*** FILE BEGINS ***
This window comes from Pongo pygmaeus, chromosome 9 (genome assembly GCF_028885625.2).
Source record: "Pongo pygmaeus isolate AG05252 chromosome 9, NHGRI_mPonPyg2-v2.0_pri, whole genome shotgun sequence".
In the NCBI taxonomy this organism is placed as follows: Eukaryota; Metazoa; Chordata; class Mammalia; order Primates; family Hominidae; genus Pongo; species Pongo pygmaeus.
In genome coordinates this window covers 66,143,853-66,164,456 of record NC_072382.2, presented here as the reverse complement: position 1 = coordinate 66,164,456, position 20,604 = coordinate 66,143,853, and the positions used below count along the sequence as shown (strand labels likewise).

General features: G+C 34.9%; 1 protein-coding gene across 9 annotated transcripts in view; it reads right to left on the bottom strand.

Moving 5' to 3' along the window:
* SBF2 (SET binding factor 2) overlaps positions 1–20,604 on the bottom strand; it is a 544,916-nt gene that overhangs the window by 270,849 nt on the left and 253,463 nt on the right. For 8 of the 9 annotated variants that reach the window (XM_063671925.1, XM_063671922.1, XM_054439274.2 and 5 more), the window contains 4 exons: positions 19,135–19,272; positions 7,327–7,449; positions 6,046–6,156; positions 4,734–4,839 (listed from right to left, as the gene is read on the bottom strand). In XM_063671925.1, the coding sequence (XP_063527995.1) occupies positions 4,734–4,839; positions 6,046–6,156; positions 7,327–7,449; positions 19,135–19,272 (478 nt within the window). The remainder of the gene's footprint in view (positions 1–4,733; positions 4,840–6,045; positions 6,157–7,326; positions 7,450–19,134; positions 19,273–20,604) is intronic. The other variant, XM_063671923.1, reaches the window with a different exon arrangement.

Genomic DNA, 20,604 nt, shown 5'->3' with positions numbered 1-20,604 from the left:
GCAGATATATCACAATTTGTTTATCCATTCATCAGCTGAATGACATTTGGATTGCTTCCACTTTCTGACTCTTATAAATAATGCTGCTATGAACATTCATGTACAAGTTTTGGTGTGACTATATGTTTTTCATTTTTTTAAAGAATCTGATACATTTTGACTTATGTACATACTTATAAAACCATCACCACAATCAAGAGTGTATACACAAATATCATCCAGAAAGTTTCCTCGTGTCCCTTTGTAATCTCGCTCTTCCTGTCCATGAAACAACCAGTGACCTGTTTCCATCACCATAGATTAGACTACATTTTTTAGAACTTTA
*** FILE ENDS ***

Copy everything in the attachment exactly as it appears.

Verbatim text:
This window comes from Pongo pygmaeus, chromosome 9 (genome assembly GCF_028885625.2).
Source record: "Pongo pygmaeus isolate AG05252 chromosome 9, NHGRI_mPonPyg2-v2.0_pri, whole genome shotgun sequence".
In the NCBI taxonomy this organism is placed as follows: Eukaryota; Metazoa; Chordata; class Mammalia; order Primates; family Hominidae; genus Pongo; species Pongo pygmaeus.
In genome coordinates this window covers 66,143,853-66,164,456 of record NC_072382.2, presented here as the reverse complement: position 1 = coordinate 66,164,456, position 20,604 = coordinate 66,143,853, and the positions used below count along the sequence as shown (strand labels likewise).

General features: G+C 34.9%; 1 protein-coding gene across 9 annotated transcripts in view; it reads right to left on the bottom strand.

Moving 5' to 3' along the window:
* SBF2 (SET binding factor 2) overlaps positions 1–20,604 on the bottom strand; it is a 544,916-nt gene that overhangs the window by 270,849 nt on the left and 253,463 nt on the right. For 8 of the 9 annotated variants that reach the window (XM_063671925.1, XM_063671922.1, XM_054439274.2 and 5 more), the window contains 4 exons: positions 19,135–19,272; positions 7,327–7,449; positions 6,046–6,156; positions 4,734–4,839 (listed from right to left, as the gene is read on the bottom strand). In XM_063671925.1, the coding sequence (XP_063527995.1) occupies positions 4,734–4,839; positions 6,046–6,156; positions 7,327–7,449; positions 19,135–19,272 (478 nt within the window). The remainder of the gene's footprint in view (positions 1–4,733; positions 4,840–6,045; positions 6,157–7,326; positions 7,450–19,134; positions 19,273–20,604) is intronic. The other variant, XM_063671923.1, reaches the window with a different exon arrangement.

Genomic DNA, 20,604 nt, shown 5'->3' with positions numbered 1-20,604 from the left:
GCAGATATATCACAATTTGTTTATCCATTCATCAGCTGAATGACATTTGGATTGCTTCCACTTTCTGACTCTTATAAATAATGCTGCTATGAACATTCATGTACAAGTTTTGGTGTGACTATATGTTTTTCATTTTTTTAAAGAATCTGATACATTTTGACTTATGTACATACTTATAAAACCATCACCACAATCAAGAGTGTATACACAAATATCATCCAGAAAGTTTCCTCGTGTCCCTTTGTAATCTCGCTCTTCCTGTCCATGAAACAACCAGTGACCTGTTTCCATCACCATAGATTAGACTACATTTTTTAGAACTTTA